The Chinese way of transgenic rice

Are Asians less fearful of genetically modified organisms than Europeans?


Andrew Leonard
January 17, 2009 4:15PM (UTC)

Lew Kwan Yew, the former Prime Minister of Singapore, used to justify one-party rule by suggesting "Asian values" supported authoritarian domination. The term "Asian values" was never easy to define and always controversial, but I heard an echo of old debates in a fascinating, and very smart essay on China and transgenic rice by Ron Herring, a professor of political science and political ecology at Cornell University.

Herring argues that Asia and Europe see genetically modified organisms in starkly different contexts. In Europe, messing around with DNA is often seen as a crime against nature -- or as plot by multinational corporations to make all farmers their vassals. Or both.

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But it's different in Asia.

The European discourse of playing God does not play well in Asia; it presupposes the God of Genesis, a creator with a plan, a garden, absolute control and a stable equilibrium of species. And in general the Apocalyptic vision of European political activism has not penetrated beyond small numbers of urban professionals in Asia, where grounds of objection to transgenics have to do with consumer preference and resistance to corporate globalization. China is the case that confounds the discourse; not [multi-national corporations], but Chinese scientists have been the drivers of transgenic research and development. China showed how public sector investments in transgenics could target specific problems in agriculture without signing away the farm.

China is moving aggressively to boost biotechnological research, citing the awesome responsibility of ensuring enough food for its huge population. Anyone paying attention to China's melamine adventures and other product quality issues has a reasonable right to be alarmed -- there are a vast number of things that could go wrong.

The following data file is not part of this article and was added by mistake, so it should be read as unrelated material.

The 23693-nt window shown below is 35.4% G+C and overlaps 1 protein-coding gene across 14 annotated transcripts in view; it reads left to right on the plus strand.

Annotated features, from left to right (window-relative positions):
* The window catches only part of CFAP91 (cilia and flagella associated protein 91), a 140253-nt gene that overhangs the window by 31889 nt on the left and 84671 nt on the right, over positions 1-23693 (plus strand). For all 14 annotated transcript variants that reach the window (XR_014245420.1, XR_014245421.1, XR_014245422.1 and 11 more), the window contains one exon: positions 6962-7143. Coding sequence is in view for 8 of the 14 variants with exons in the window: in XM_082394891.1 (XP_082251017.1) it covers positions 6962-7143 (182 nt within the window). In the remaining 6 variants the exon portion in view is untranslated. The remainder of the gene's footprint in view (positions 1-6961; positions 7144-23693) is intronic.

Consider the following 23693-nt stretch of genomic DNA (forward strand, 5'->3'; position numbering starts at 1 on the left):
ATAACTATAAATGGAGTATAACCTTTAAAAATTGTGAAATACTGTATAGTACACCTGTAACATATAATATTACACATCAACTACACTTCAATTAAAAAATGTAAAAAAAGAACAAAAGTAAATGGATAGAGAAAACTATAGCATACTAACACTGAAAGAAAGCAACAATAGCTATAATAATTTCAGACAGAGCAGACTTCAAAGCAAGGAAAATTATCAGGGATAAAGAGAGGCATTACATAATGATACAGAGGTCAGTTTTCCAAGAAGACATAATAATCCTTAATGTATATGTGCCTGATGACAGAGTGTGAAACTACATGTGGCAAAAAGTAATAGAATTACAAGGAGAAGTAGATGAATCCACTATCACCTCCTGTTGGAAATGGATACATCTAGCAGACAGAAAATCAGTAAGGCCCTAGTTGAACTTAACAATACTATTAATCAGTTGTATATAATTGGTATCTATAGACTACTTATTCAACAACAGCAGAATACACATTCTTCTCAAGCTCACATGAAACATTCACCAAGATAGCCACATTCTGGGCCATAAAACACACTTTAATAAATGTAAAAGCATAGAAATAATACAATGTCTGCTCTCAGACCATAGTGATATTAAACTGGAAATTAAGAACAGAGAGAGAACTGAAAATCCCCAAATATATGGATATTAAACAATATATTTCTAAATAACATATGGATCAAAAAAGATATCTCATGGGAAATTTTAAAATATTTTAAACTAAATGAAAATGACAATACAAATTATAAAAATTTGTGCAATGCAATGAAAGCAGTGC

But it won't be Monsanto's fault. Just as in India and Brazil, where farmers have proved to be arbiters of their own fate in making decisions about what cotton or soybean seeds to plant or pirate, regardless of government regulation or multinational intellectual property control, in China, the men and women wading through the paddies hold the ultimate power.

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As in many countries, cultivators in China risk prosecution to grow unauthorized transgenic crops, including Bt rice. They do so because they are impatient with bureaucratic delays and unwilling to pay corporate technology fees...

...Though the EU battles the US and WTO over whether or not transgenic crops should be allowed, the decision will ultimately be made by farmers. It is the agency of people close to the seeds that will settle the question; in China, that decision leans toward transgenic rice, just as it previously did to transgenic cotton. It is hard to conjure the kind of state that could regulate the seed choices of millions of farmers across dozens of crops; but even if such surveillance and control could be imagined, it is hard not to think that there are better things to do.


Andrew Leonard

Andrew Leonard is a staff writer at Salon. On Twitter, @koxinga21.

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Biotechnology China Globalization How The World Works

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